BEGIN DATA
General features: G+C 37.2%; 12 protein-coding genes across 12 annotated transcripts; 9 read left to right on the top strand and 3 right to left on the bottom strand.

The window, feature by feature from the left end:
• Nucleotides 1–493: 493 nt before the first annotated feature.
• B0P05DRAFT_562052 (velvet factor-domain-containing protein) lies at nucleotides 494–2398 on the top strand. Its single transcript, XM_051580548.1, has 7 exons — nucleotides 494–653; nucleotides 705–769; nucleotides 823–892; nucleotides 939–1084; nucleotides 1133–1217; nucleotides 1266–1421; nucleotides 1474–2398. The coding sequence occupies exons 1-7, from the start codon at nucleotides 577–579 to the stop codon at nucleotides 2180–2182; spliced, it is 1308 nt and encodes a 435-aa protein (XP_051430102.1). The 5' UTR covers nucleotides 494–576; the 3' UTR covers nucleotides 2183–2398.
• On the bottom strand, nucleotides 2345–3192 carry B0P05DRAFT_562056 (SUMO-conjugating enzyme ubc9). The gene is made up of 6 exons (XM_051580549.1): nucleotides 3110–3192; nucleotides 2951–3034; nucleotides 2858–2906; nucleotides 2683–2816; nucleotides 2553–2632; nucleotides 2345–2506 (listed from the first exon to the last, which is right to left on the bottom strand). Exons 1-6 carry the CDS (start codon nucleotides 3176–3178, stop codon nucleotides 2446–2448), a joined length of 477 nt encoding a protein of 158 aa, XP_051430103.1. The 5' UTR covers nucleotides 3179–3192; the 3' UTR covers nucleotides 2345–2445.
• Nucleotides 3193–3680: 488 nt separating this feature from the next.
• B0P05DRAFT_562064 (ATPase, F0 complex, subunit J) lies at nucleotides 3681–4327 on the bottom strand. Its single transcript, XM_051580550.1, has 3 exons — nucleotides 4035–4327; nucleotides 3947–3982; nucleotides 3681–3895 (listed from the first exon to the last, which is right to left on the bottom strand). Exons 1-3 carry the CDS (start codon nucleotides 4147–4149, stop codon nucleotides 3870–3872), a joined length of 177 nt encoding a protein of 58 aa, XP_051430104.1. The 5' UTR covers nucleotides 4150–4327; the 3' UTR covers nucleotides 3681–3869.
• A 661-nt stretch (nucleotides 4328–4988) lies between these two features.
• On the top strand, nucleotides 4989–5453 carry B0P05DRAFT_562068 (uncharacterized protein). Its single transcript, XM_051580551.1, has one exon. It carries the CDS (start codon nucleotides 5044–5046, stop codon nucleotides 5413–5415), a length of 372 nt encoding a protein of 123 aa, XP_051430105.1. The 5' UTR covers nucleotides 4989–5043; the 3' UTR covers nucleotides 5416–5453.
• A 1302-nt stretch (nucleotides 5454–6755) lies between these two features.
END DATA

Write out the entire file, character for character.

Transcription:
General features: G+C 37.2%; 12 protein-coding genes across 12 annotated transcripts; 9 read left to right on the top strand and 3 right to left on the bottom strand.

The window, feature by feature from the left end:
• Nucleotides 1–493: 493 nt before the first annotated feature.
• B0P05DRAFT_562052 (velvet factor-domain-containing protein) lies at nucleotides 494–2398 on the top strand. Its single transcript, XM_051580548.1, has 7 exons — nucleotides 494–653; nucleotides 705–769; nucleotides 823–892; nucleotides 939–1084; nucleotides 1133–1217; nucleotides 1266–1421; nucleotides 1474–2398. The coding sequence occupies exons 1-7, from the start codon at nucleotides 577–579 to the stop codon at nucleotides 2180–2182; spliced, it is 1308 nt and encodes a 435-aa protein (XP_051430102.1). The 5' UTR covers nucleotides 494–576; the 3' UTR covers nucleotides 2183–2398.
• On the bottom strand, nucleotides 2345–3192 carry B0P05DRAFT_562056 (SUMO-conjugating enzyme ubc9). The gene is made up of 6 exons (XM_051580549.1): nucleotides 3110–3192; nucleotides 2951–3034; nucleotides 2858–2906; nucleotides 2683–2816; nucleotides 2553–2632; nucleotides 2345–2506 (listed from the first exon to the last, which is right to left on the bottom strand). Exons 1-6 carry the CDS (start codon nucleotides 3176–3178, stop codon nucleotides 2446–2448), a joined length of 477 nt encoding a protein of 158 aa, XP_051430103.1. The 5' UTR covers nucleotides 3179–3192; the 3' UTR covers nucleotides 2345–2445.
• Nucleotides 3193–3680: 488 nt separating this feature from the next.
• B0P05DRAFT_562064 (ATPase, F0 complex, subunit J) lies at nucleotides 3681–4327 on the bottom strand. Its single transcript, XM_051580550.1, has 3 exons — nucleotides 4035–4327; nucleotides 3947–3982; nucleotides 3681–3895 (listed from the first exon to the last, which is right to left on the bottom strand). Exons 1-3 carry the CDS (start codon nucleotides 4147–4149, stop codon nucleotides 3870–3872), a joined length of 177 nt encoding a protein of 58 aa, XP_051430104.1. The 5' UTR covers nucleotides 4150–4327; the 3' UTR covers nucleotides 3681–3869.
• A 661-nt stretch (nucleotides 4328–4988) lies between these two features.
• On the top strand, nucleotides 4989–5453 carry B0P05DRAFT_562068 (uncharacterized protein). Its single transcript, XM_051580551.1, has one exon. It carries the CDS (start codon nucleotides 5044–5046, stop codon nucleotides 5413–5415), a length of 372 nt encoding a protein of 123 aa, XP_051430105.1. The 5' UTR covers nucleotides 4989–5043; the 3' UTR covers nucleotides 5416–5453.
• A 1302-nt stretch (nucleotides 5454–6755) lies between these two features.